Henceforth, this brings me to say that – I am sharing this story not because I wanted to brag about what I’ve done. Instead, I thought about emphasizing how the lockdown life could possibly be a perfect “excuse” for you to give it a go for something that you’ve always wanted to do (but never had the time to do so previously). We can never know; this could lead you to something bigger in the long run!

2020 challenged me to diversify my “information diet”

You’re probably familiar with the term “balanced diet”, in which the rule-of-thumb is that you should consume adequate portions of all types of nutrients (ranging from carbohydrates to vitamins to fat) in order to maintain a healthy body and state-of-mind.

The “information diet” follows the same principle, and I’ll use my personal experience as an example.

For the majority of my time at university, I’ve been constantly burying my nose into books and scientific journals related to biochemistry (fair enough, because I wanted to do well in my degree). The problem is – even though I become increasingly well-read about the on-goings in the world of life sciences, I know very little about other equally important topics such as personal finance, current global affairs, or even how to establish and maintain positive relationships (just to name a few)!

What’s more, given that there has been a series of unfortunate events surrounding racial discrimination and many more in 2020, I realised that my information diet is simply dreadful, and it is my own job to educate myself on all these issues.

Thus, since 2020 has given me extra time as mentioned earlier, I pushed myself to pick up leisure reading again. However, this time, I placed a greater emphasis on reading a more diverse range of topics instead of sticking to a certain group of favourites, and perhaps this might be something you could consider introducing into your own routine too.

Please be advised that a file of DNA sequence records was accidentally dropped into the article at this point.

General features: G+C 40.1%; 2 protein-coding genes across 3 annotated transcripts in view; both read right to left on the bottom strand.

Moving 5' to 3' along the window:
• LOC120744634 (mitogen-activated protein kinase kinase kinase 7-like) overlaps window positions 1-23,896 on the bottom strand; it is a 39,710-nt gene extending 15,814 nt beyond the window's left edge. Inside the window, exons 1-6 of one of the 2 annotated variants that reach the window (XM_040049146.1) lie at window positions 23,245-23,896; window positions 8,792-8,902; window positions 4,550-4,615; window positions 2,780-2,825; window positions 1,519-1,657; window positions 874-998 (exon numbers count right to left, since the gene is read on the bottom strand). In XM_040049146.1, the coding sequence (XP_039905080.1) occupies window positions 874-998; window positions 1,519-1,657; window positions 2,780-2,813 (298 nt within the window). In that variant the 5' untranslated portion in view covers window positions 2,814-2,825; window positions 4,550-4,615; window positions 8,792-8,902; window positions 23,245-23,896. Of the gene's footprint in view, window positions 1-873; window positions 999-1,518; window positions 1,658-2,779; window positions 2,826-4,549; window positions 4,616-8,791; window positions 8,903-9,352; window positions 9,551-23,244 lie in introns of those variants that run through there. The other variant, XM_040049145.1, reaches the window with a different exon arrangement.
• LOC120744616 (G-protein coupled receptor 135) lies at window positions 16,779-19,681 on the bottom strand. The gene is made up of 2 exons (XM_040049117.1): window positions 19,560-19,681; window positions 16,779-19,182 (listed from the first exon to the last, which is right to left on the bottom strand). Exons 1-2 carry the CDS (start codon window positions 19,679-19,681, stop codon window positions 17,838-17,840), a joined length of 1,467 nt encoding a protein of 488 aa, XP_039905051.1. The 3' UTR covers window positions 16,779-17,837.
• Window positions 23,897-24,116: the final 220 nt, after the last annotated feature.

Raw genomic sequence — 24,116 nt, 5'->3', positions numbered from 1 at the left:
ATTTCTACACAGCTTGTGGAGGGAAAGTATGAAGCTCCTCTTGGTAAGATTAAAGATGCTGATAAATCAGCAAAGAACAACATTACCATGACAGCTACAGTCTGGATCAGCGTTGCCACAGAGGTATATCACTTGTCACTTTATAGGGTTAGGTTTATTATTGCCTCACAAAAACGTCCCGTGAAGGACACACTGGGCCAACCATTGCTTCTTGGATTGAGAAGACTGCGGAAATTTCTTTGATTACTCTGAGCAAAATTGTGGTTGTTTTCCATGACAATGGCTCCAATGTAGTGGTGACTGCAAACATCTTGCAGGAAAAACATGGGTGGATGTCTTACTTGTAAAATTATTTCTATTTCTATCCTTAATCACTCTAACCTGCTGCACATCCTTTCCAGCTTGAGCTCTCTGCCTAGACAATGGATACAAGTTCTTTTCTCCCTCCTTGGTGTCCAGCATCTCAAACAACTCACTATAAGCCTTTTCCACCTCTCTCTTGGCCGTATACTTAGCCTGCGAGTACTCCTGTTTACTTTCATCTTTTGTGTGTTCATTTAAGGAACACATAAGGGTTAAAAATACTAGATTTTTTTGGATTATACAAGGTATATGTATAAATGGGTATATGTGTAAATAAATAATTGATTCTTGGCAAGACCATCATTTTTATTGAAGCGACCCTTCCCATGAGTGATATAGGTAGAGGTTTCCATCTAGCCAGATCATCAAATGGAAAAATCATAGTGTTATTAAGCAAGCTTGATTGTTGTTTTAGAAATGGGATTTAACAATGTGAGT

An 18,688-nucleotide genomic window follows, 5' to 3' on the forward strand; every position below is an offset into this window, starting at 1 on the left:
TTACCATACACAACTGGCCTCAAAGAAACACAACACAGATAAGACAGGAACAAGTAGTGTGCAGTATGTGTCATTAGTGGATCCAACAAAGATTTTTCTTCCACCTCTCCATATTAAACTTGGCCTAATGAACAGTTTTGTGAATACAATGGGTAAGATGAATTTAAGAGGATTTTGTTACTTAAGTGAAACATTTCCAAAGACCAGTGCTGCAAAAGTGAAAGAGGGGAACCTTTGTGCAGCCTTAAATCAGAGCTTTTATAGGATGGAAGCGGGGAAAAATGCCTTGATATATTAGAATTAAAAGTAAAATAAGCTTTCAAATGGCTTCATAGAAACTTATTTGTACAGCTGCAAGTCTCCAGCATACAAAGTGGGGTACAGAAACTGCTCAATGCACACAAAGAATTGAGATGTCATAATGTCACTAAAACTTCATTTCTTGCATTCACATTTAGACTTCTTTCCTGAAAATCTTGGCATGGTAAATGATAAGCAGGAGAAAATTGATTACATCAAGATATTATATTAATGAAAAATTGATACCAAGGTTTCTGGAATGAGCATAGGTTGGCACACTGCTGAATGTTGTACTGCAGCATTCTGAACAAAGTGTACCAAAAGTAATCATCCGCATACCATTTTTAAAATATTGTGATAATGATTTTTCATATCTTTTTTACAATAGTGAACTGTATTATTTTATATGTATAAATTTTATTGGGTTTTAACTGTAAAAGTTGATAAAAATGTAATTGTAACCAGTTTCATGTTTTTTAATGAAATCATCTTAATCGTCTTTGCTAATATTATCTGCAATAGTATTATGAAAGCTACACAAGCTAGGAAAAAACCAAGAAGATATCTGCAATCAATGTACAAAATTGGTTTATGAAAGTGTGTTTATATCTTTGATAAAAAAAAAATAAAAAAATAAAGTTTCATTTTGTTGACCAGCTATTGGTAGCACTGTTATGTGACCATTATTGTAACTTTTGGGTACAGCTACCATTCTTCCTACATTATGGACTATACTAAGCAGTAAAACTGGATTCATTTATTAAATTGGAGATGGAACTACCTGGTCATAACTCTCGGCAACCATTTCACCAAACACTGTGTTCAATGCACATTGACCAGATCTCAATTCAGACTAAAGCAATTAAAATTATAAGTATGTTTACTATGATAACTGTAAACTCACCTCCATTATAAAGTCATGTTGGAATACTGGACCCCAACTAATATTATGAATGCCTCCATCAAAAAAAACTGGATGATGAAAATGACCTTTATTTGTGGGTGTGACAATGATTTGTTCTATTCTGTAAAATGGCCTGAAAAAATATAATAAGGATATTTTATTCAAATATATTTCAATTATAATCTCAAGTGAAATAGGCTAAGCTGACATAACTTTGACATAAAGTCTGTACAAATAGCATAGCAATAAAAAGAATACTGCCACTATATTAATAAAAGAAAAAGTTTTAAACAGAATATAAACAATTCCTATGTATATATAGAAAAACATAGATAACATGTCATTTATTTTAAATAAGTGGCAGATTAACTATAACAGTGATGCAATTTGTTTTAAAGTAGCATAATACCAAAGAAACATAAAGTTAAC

2020 helped me to become more comfortable with uncertainty

I am a planner by nature. I usually like to have a clear structure and direction for me to work towards whenever I venture into something new. But, 2020 seems to be advocating against that.

As a result, you could say that most of my goals and plans for the year were shattered. Nonetheless, upon remembering that everyone is on the same boat, 2020 has given me an unexpected chance to live in the moment rather than overthink about the future. This, in turn, helped me to become less afraid and thus become a slightly happier person. All in all, 2020 has taught me to remain calm in the face of adversity and uncertainty, and that’s actually not a bad way to live.

Some final notes

Aside from getting to save a lot of money and somehow becoming an expert at UK-Malaysia time zone conversion, 2020 has taught me a number of lessons that I genuinely wouldn’t think a “normal” year would have given me. Hence, for me at least, this year has been both a curse as well as a blessing.

Moving forward, as no one can say for certain what might happen in the upcoming months due to the Tier 4 lockdown and the emergence of the new COVID-19 strain, I hope that this article could somewhat help one of you feel a little more hopeful and optimistic about the current situation.

In the meantime, do take it easy on yourself. We’ll all get through this eventually, some way or another.